Robert Dudley, 1st Earl of Leicester
1 portrait on display in the Room 2: miniature case at the National Portrait Gallery
- Tudor and Jacobean Portraits Database
Robert Dudley, 1st Earl of Leicester
by Unknown Anglo-Netherlandish artist
oil on panel, circa 1575
42 1/2 in. x 32 1/2 in. (1080 mm x 826 mm)
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New attribution: Unknown Anglo-Netherlandish artist
Key findings: The panel shows evidence of having been cut down and the portrait may originally have been full length.
Purchased for the Gallery from Messrs. Graves in 1877 after it had been sold at Christie’s 21 April (lot 70) that same year. Previously owned by the art collector Robert Vernon, who died in 1849, of Ardington, Berks, and Pall Mall.
The Earl of Leicester’s arms, encircled with the Garter and with an earl’s coronet, are painted in the upper left. It has been suggested that this may be the portrait of the earl ‘in a sute of russet satten and velvet welted’ which was listed as a full-length portrait in an inventory of Leicester’s pictures at Kenilworth Castle, Warwickshire, c. 1578 (Goldring, 2005, p. 657). Analysis of the support showed that the painting has been trimmed on all the edges; however, it is impossible to know how much has been removed.
Notes on likely authorship and justification
The handling indicates that the painting is by a skilled Anglo-Netherlandish artist. No other portraits have been identified that are definitely by the same hand.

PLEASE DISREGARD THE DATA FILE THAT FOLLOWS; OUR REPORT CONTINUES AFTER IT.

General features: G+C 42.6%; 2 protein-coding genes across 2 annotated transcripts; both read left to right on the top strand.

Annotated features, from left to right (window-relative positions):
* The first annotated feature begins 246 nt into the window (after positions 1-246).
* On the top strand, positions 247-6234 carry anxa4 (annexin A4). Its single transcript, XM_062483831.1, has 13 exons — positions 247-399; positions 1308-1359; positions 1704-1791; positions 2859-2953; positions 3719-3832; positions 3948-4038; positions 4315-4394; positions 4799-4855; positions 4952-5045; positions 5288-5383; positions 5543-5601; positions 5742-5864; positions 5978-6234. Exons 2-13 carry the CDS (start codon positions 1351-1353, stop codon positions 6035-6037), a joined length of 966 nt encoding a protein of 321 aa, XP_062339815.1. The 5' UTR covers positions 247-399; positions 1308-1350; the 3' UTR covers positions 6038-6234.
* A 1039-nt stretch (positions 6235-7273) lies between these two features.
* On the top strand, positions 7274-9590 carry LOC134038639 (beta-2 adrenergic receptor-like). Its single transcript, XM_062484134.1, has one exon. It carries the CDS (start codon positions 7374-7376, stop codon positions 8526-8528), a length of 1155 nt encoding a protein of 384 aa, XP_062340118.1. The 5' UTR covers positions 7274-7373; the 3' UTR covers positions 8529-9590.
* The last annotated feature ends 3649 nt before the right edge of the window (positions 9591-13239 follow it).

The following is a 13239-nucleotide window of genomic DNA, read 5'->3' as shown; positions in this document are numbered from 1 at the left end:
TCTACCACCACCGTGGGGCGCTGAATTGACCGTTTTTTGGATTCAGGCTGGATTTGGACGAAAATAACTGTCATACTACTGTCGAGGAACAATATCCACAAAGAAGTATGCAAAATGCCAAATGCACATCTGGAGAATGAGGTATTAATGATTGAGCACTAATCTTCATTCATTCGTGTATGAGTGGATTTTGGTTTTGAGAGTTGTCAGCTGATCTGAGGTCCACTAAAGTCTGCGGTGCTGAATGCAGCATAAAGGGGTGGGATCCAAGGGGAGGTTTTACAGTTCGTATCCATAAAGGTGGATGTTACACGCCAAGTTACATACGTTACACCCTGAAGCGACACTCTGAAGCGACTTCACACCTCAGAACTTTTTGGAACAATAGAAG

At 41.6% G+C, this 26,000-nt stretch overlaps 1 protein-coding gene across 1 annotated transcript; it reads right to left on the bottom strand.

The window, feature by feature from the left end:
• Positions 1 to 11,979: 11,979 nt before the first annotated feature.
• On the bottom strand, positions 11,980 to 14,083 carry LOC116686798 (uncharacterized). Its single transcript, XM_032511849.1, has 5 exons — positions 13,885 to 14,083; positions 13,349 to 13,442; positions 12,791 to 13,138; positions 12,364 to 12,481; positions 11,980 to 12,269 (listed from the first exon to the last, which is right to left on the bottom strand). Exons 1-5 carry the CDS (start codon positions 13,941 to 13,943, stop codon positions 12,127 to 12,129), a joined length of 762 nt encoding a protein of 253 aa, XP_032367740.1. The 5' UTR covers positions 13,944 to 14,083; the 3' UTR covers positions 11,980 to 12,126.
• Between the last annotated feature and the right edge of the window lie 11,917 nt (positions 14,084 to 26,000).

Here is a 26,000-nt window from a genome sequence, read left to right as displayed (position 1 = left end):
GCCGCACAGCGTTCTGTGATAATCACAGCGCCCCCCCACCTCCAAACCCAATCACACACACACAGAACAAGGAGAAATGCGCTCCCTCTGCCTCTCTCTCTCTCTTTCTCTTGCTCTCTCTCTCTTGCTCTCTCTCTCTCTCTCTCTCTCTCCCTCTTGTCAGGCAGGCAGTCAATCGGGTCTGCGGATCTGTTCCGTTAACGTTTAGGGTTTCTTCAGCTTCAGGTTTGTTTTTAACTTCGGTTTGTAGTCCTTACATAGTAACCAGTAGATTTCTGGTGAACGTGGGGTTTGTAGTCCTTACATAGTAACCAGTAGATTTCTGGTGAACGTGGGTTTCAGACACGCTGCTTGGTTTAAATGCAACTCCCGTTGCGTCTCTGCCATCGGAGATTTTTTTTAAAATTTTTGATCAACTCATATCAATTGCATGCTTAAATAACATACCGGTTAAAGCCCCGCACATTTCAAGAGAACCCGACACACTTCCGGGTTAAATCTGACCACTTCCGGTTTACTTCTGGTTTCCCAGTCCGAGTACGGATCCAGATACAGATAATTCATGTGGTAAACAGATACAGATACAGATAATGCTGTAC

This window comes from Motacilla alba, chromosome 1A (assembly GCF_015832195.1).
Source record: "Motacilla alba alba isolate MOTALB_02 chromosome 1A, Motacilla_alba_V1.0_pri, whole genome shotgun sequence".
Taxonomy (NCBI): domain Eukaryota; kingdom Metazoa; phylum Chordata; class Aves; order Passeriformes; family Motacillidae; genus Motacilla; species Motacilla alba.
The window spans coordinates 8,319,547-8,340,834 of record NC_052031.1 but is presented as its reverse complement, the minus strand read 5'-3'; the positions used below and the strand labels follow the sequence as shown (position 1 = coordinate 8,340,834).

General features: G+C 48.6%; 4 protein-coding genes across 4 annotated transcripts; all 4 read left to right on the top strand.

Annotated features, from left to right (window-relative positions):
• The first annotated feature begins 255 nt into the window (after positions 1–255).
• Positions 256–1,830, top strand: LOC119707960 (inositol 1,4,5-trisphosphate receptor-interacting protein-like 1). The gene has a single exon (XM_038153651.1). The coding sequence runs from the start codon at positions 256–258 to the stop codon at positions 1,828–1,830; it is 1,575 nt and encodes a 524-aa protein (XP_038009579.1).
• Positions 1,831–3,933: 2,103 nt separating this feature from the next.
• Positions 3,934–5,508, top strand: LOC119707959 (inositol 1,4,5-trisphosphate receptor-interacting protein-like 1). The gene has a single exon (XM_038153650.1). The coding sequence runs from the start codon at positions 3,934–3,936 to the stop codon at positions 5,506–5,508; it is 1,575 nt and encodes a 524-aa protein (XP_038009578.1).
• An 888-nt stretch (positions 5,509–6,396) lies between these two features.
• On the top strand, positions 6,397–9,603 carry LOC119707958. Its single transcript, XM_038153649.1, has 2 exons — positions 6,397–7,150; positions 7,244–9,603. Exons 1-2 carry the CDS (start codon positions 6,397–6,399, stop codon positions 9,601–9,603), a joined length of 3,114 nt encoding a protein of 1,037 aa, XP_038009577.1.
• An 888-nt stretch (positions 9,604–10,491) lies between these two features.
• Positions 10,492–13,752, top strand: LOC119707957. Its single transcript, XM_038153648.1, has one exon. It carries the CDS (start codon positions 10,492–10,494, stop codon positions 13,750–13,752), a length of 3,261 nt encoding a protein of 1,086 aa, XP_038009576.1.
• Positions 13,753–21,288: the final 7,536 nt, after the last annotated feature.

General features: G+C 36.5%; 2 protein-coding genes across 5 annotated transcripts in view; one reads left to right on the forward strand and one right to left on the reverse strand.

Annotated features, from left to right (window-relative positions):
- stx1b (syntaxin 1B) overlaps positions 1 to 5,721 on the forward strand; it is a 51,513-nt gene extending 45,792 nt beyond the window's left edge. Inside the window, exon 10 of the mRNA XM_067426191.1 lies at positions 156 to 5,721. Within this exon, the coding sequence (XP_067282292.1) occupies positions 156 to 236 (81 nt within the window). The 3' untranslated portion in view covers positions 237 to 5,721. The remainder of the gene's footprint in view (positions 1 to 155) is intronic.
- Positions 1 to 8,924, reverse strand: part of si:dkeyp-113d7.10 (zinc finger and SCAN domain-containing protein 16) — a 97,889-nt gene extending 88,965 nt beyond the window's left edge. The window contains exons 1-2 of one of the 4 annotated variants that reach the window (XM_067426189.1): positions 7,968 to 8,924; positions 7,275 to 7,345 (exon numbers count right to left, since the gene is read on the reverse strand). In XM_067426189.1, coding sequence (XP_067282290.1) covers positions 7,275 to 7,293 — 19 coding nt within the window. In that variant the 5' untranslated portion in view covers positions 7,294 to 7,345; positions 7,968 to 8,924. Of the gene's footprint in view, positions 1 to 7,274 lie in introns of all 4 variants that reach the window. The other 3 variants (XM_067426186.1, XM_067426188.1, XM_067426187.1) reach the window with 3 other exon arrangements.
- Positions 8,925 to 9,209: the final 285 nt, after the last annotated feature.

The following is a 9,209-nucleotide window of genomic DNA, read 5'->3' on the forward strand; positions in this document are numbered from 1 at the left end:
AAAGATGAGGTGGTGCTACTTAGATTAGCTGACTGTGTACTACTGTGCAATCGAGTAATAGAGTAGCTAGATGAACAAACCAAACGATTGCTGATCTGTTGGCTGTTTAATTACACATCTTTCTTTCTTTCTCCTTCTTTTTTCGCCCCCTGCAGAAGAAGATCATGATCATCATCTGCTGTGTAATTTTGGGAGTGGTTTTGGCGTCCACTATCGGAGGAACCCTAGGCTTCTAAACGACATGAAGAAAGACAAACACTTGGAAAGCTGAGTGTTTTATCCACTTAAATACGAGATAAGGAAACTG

Commentary on painting style, technique
The paint handling and technique is of a very high quality, with very skilful and subtle use of opaque and transparent glazes. There is a slight misalignment in the costume detail down the panel joins where the board edges were trimmed when they were repaired and rejoined. The top, bottom and right edges of the panel are uneven where they have been trimmed a little.
A dense area can be seen around the head in x-ray where a lead-based underlayer was applied locally to give greater luminosity to the thinly applied flesh paint over it. The quality of the red costume fabrics is described with notable skill; the fabric of the doublet and sleeves has a fine sheen and is evidently intended to be silk or satin, whilst the fabric of the hose is fairly stiff and appears to be velvet. This was achieved through the application of translucent layers of red lake which vary in thickness and tone in order to define areas of highlight and shadow. In the hose, the red lake glaze was blotted off with a cloth or fingers in order to imitate the texture of rich velvet.
Justification for dating
The technique and materials in use are entirely consistent with a work from this period. Dendrochronological analysis revealed that the wood used to make one of the boards came from a tree felled after 1568, which supports a mid-1570s date for the portrait.
Drawing and transfer technique
There is underdrawing in many parts of the composition. This is clearly visible in normal light, particularly in the face where the entire drawn pattern can be seen because the flesh paint has become more transparent with time and has also been abraded. The underdrawing in the face was evidently transferred from a pattern whilst the hands were drawn freehand.
Relevance to other known versions
A considerable number of portraits of Leicester exist. However, the only other version of this portrait to survive is later and was recorded in a private collection in Munich, Germany in 1972.
Goldring, Elizabeth, ‘Portraits of Queen Elizabeth I and the Earl of Leicester for Kenilworth Castle’, The Burlington Magazine, 147, 2005, pp.654-60